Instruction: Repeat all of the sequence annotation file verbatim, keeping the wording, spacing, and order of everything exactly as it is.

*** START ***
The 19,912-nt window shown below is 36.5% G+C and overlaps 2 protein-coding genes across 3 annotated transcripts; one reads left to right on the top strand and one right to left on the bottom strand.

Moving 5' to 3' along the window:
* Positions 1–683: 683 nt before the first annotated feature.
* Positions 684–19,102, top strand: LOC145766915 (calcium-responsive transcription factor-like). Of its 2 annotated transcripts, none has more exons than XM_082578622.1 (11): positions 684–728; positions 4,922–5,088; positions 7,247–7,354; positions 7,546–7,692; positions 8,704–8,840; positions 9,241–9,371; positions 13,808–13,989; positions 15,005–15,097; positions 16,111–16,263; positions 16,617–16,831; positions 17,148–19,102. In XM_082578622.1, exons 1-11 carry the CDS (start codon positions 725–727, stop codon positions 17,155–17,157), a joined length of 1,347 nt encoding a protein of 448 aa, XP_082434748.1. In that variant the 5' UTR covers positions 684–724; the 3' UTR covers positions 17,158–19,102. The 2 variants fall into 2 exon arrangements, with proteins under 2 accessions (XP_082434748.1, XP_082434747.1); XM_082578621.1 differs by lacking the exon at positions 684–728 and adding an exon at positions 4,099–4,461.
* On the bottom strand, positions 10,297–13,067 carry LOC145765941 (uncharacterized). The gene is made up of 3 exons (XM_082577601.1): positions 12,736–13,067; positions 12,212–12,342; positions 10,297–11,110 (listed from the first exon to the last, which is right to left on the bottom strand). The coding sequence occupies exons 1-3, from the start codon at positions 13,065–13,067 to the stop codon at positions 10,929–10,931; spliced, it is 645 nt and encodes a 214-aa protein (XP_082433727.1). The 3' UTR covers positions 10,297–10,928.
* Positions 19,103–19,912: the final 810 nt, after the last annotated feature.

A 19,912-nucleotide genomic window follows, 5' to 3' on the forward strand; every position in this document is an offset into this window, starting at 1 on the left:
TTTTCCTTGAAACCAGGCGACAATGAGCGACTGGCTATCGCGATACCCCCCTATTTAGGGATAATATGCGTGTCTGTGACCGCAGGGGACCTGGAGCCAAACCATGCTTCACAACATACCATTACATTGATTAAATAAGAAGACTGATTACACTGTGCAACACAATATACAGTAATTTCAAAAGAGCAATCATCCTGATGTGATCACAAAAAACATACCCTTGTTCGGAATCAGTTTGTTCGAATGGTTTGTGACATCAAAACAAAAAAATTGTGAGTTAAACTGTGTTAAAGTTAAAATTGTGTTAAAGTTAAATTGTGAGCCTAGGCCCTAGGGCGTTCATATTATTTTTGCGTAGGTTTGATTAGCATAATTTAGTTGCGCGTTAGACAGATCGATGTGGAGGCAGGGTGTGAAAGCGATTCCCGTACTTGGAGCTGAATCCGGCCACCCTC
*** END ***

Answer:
The 19,912-nt window shown below is 36.5% G+C and overlaps 2 protein-coding genes across 3 annotated transcripts; one reads left to right on the top strand and one right to left on the bottom strand.

Moving 5' to 3' along the window:
* Positions 1–683: 683 nt before the first annotated feature.
* Positions 684–19,102, top strand: LOC145766915 (calcium-responsive transcription factor-like). Of its 2 annotated transcripts, none has more exons than XM_082578622.1 (11): positions 684–728; positions 4,922–5,088; positions 7,247–7,354; positions 7,546–7,692; positions 8,704–8,840; positions 9,241–9,371; positions 13,808–13,989; positions 15,005–15,097; positions 16,111–16,263; positions 16,617–16,831; positions 17,148–19,102. In XM_082578622.1, exons 1-11 carry the CDS (start codon positions 725–727, stop codon positions 17,155–17,157), a joined length of 1,347 nt encoding a protein of 448 aa, XP_082434748.1. In that variant the 5' UTR covers positions 684–724; the 3' UTR covers positions 17,158–19,102. The 2 variants fall into 2 exon arrangements, with proteins under 2 accessions (XP_082434748.1, XP_082434747.1); XM_082578621.1 differs by lacking the exon at positions 684–728 and adding an exon at positions 4,099–4,461.
* On the bottom strand, positions 10,297–13,067 carry LOC145765941 (uncharacterized). The gene is made up of 3 exons (XM_082577601.1): positions 12,736–13,067; positions 12,212–12,342; positions 10,297–11,110 (listed from the first exon to the last, which is right to left on the bottom strand). The coding sequence occupies exons 1-3, from the start codon at positions 13,065–13,067 to the stop codon at positions 10,929–10,931; spliced, it is 645 nt and encodes a 214-aa protein (XP_082433727.1). The 3' UTR covers positions 10,297–10,928.
* Positions 19,103–19,912: the final 810 nt, after the last annotated feature.

A 19,912-nucleotide genomic window follows, 5' to 3' on the forward strand; every position in this document is an offset into this window, starting at 1 on the left:
TTTTCCTTGAAACCAGGCGACAATGAGCGACTGGCTATCGCGATACCCCCCTATTTAGGGATAATATGCGTGTCTGTGACCGCAGGGGACCTGGAGCCAAACCATGCTTCACAACATACCATTACATTGATTAAATAAGAAGACTGATTACACTGTGCAACACAATATACAGTAATTTCAAAAGAGCAATCATCCTGATGTGATCACAAAAAACATACCCTTGTTCGGAATCAGTTTGTTCGAATGGTTTGTGACATCAAAACAAAAAAATTGTGAGTTAAACTGTGTTAAAGTTAAAATTGTGTTAAAGTTAAATTGTGAGCCTAGGCCCTAGGGCGTTCATATTATTTTTGCGTAGGTTTGATTAGCATAATTTAGTTGCGCGTTAGACAGATCGATGTGGAGGCAGGGTGTGAAAGCGATTCCCGTACTTGGAGCTGAATCCGGCCACCCTC